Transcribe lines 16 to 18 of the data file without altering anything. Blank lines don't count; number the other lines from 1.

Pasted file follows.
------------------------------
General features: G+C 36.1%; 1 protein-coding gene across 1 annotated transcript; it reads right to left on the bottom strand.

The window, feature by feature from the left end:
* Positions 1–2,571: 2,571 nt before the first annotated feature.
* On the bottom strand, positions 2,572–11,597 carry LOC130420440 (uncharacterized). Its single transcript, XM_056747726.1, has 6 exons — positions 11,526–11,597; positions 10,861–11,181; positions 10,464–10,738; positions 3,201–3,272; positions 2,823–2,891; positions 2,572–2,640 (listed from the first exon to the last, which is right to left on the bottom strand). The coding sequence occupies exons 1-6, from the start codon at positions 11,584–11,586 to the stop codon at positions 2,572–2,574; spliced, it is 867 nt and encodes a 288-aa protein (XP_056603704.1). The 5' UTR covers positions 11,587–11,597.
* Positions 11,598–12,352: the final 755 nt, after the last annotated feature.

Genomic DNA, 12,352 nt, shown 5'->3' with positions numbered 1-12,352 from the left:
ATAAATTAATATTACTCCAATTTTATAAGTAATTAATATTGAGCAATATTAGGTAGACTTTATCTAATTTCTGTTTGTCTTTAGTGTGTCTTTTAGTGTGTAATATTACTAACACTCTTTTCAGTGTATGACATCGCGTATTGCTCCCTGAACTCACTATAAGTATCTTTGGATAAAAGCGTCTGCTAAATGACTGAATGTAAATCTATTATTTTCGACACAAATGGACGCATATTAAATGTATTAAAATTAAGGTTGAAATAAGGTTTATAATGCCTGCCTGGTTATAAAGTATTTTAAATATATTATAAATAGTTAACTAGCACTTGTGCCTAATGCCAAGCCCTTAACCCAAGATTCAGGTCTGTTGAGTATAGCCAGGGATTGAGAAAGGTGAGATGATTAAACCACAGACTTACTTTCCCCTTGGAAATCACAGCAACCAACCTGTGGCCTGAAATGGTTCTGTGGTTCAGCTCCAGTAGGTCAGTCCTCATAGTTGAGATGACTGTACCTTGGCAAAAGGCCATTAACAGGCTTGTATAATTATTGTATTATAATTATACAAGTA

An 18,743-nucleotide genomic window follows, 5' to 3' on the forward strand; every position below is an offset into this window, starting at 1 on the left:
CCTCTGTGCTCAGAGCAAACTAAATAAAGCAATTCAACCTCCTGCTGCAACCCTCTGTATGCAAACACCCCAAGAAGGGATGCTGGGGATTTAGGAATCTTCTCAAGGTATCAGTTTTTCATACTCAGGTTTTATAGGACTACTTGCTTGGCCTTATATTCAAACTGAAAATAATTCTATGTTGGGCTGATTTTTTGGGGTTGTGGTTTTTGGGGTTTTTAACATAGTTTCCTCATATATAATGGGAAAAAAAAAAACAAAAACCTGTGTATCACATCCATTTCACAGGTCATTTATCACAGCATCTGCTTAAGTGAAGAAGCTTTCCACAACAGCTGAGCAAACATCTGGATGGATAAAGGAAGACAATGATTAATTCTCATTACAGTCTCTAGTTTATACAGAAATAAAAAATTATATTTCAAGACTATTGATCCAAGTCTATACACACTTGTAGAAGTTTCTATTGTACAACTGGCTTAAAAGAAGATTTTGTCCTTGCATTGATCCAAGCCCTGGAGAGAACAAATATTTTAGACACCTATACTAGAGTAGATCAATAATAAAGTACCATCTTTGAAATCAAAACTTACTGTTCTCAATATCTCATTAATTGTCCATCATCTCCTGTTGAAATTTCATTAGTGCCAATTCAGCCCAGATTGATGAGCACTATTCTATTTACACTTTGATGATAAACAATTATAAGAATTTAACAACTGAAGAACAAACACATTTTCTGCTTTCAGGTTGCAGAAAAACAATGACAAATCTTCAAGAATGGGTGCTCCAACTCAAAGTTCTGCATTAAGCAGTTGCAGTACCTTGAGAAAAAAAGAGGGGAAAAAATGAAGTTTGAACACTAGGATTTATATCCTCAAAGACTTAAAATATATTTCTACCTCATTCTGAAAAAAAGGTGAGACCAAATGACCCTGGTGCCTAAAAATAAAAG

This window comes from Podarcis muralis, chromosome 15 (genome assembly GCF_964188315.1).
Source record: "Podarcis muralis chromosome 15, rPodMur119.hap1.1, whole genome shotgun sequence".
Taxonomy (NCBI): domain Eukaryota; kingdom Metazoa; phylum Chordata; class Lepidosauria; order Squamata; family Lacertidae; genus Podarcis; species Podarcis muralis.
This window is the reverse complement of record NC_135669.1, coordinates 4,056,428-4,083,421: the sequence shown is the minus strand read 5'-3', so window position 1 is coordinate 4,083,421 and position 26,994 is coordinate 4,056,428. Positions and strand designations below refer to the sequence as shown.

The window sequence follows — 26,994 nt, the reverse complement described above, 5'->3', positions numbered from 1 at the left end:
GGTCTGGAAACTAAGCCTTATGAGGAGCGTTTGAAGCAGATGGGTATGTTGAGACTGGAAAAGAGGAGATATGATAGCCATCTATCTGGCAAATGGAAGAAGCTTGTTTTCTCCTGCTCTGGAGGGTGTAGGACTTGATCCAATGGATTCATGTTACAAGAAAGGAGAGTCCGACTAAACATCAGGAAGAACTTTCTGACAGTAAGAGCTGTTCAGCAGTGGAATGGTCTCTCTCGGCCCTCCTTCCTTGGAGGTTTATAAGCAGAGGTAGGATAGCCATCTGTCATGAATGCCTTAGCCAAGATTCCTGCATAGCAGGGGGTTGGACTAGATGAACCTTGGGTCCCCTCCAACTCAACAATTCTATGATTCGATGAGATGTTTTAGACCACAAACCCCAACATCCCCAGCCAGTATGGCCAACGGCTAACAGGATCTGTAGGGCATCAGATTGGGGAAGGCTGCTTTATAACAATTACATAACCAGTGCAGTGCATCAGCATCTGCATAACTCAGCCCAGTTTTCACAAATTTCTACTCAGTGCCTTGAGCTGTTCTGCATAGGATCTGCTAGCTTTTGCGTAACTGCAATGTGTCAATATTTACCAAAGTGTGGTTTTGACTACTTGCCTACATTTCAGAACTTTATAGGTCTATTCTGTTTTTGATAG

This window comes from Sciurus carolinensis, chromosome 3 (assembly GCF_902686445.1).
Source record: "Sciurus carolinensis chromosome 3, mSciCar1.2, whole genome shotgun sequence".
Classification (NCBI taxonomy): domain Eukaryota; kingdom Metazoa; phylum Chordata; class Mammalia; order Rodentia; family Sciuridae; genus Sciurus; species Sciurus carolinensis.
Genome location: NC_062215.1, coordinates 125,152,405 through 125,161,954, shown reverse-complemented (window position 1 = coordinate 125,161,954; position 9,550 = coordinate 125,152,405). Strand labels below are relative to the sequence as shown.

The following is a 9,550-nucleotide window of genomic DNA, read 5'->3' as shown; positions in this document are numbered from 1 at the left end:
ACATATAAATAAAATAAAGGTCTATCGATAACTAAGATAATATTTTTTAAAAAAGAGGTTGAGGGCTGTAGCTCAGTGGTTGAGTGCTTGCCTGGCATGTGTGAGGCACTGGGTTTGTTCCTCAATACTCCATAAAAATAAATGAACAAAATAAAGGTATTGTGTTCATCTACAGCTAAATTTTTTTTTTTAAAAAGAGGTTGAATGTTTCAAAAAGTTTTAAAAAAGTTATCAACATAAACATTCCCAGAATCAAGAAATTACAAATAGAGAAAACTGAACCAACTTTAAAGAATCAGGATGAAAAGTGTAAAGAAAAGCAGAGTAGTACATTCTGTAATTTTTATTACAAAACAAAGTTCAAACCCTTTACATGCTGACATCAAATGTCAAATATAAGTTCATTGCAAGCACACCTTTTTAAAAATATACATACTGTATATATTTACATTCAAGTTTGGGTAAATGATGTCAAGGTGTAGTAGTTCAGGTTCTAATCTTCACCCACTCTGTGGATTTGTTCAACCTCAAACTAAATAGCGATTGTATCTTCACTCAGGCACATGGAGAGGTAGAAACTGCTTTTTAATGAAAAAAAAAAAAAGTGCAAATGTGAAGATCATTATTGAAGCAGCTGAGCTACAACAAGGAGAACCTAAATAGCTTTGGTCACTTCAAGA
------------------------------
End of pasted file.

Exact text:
This window comes from Sciurus carolinensis, chromosome 3 (assembly GCF_902686445.1).
Source record: "Sciurus carolinensis chromosome 3, mSciCar1.2, whole genome shotgun sequence".
Classification (NCBI taxonomy): domain Eukaryota; kingdom Metazoa; phylum Chordata; class Mammalia; order Rodentia; family Sciuridae; genus Sciurus; species Sciurus carolinensis.